Friday, December 31, 2010

2010: My Year in Movies (part 2: Drama/Thriller)

The 2010 list continues with a mixed bag of films, some of which are serious contenders for Oscar hardware...whether they deserve it or not. Rating is on a 5-star scale.


Greenberg ***
Social Network ***1/2
127 Hours ***
The Kids are Alright **1/2
Winter's Bone ****1/2
The Girl With the Dragon Tattoo **1/2

Uneven and at times flat, Noah Baumach's Greenberg is still his and Ben Stiller's best work in years. While some of the dramatic moments don't quite work, there's enough levity in Baumbach's script that we can overlook the more excessive misanthropic elements in the title character. Rhys Ifans is particularly strong as Greenberg's old friend from better days.

It's hard to go wrong with a movie scripted by Aaron Sorkin and directed by David Fincher. Once upon a time I would have said Sorkin was my favorite writer and Fincher my favorite director, so putting them together should have resulted in my favorite film, right? Not exactly. Social Network is a good film, but it lacks one important element: drama. Much of the film plays out like a dramatized documentary...a sort of "this happened, then this, then this, and then this" narrative. It's interesting in terms of learning how Facebook came to be, but it ultimately fails at giving us genuine insight into the characters, or in explaining what Facebook tells us about ourselves. Sorkin's script, while entertaining with his usual pitter-patter back-and-forth, doesn't get beneath the surface.

127 Hours is another Oscar contender, but it's also another 'good but overrated film.' One of the big issues in a movie like this is how to keep things interesting when most of the action takes place in one location. And not just one location, but the same spot in that location---a small rock that pins James Franco's character inside a crevasse. I think director Danny Boyle might've out-thunk himself on this one. The build-up to the crucial accident is brilliant, as are the initial efforts to deal with the crisis. The last 1/3 of the movie, however, sees Boyle pulling every film-making trick out of the bag to remove that feeling of isolation. There's a dream sequence, there are flashbacks, there's a mirage---all of which are manipulative and, more importantly, just not necessary. The drama works just fine without these gimmicks.

But the award for most overrated film of the year goes to....The Kids Are All Right. By most accounts, this movie will garner three acting nominations for Annette Bening, Julianne Moore and Mark Ruffalo. I don't get it. This isn't a bad film, but it's pretty damn average. A child of a lesbian couple seeks out the sperm donor and dramedy hi-jinks ensue. Oh my! Replace the three leads with lesser known actors and put this movie on Lifetime and nobody would know the difference. Bening is over-the-top shrill, Julianne Moore is fine---for Julianne Moore, and Mark Ruffalo does his SAME EXACT SHTICK as he does in every movie. Ruffalo is becoming the Michael Rappaport of acting...good at what they do, but incapable of doing anything else.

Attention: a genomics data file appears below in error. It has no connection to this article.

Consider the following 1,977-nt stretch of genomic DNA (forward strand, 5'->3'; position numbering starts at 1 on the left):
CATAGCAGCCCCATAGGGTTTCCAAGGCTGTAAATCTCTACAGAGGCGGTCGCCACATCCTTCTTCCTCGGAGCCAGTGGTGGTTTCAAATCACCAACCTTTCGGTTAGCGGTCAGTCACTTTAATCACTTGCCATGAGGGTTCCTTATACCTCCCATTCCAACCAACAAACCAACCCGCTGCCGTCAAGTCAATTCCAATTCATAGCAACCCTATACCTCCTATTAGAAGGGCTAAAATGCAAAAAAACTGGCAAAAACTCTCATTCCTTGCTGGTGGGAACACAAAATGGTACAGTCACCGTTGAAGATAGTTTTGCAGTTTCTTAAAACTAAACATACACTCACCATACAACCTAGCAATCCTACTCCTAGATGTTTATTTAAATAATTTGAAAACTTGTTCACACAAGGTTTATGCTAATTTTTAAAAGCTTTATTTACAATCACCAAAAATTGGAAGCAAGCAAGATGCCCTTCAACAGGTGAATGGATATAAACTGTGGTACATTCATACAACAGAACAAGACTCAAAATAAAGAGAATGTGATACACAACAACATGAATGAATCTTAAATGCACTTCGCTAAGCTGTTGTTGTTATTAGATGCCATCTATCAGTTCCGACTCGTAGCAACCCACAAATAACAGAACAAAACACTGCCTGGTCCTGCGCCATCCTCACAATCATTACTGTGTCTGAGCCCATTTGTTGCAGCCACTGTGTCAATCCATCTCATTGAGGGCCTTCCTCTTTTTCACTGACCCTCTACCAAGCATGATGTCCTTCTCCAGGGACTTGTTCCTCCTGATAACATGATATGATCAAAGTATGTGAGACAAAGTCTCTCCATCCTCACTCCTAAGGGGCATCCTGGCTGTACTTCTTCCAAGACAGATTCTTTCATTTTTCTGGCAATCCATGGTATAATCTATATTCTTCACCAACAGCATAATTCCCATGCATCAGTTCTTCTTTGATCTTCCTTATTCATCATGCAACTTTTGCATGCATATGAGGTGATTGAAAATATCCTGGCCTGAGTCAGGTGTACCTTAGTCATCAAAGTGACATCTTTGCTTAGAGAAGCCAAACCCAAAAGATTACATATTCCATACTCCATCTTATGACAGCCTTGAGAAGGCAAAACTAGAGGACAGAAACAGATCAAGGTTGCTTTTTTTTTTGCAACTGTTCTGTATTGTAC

Winter's Bone is the best film of 2010...that I've seen. With a minuscule budget of just $2 million, it's nice to be reminded that creating great movies doesn't require great piles of money. Jennifer Lawrence and John Hawkes give two of the year's finest performances, but the entire supporting cast is brilliant. Director Debra Granik manages to focus on a peculiar subset of American culture---backwoods Ozark meth cookers---without ever trivializing them or becoming condescending. This ain't a tale about simple hillbillies. Winter's Bone also features one of my favorite scenes of 2010...the scene in which John Hawkes is pulled over in a traffic stop by the local sheriff. Tense stuff. I love movies where the characters surprise you with their actions...but yet their actions make complete sense. That's rare...and wonderful. There's plenty of it to be had in Winter's Bone.

The first of three movies in the VERY popular Steig Larson series, The Girl With the Dragon Tattoo is stunningly average. THIS is what all the hype is about? THIS is what they're doing an American remake of? Huh? Look, I know people like this movie and the books because of the main female character, ably played by Noomi Rapace here. I get it. She's edgy, she's strong, she's weird. Fine. But the plot into which she's dropped is so pedestrian and so cliche that it wastes much of what makes her interesting. The pacing is very slow in the film's first half, and the mystery unfolds in the second half much like a bad P.I. television show from the 1980s. Bottom line? This is a "slightly" above-average mystery tale.


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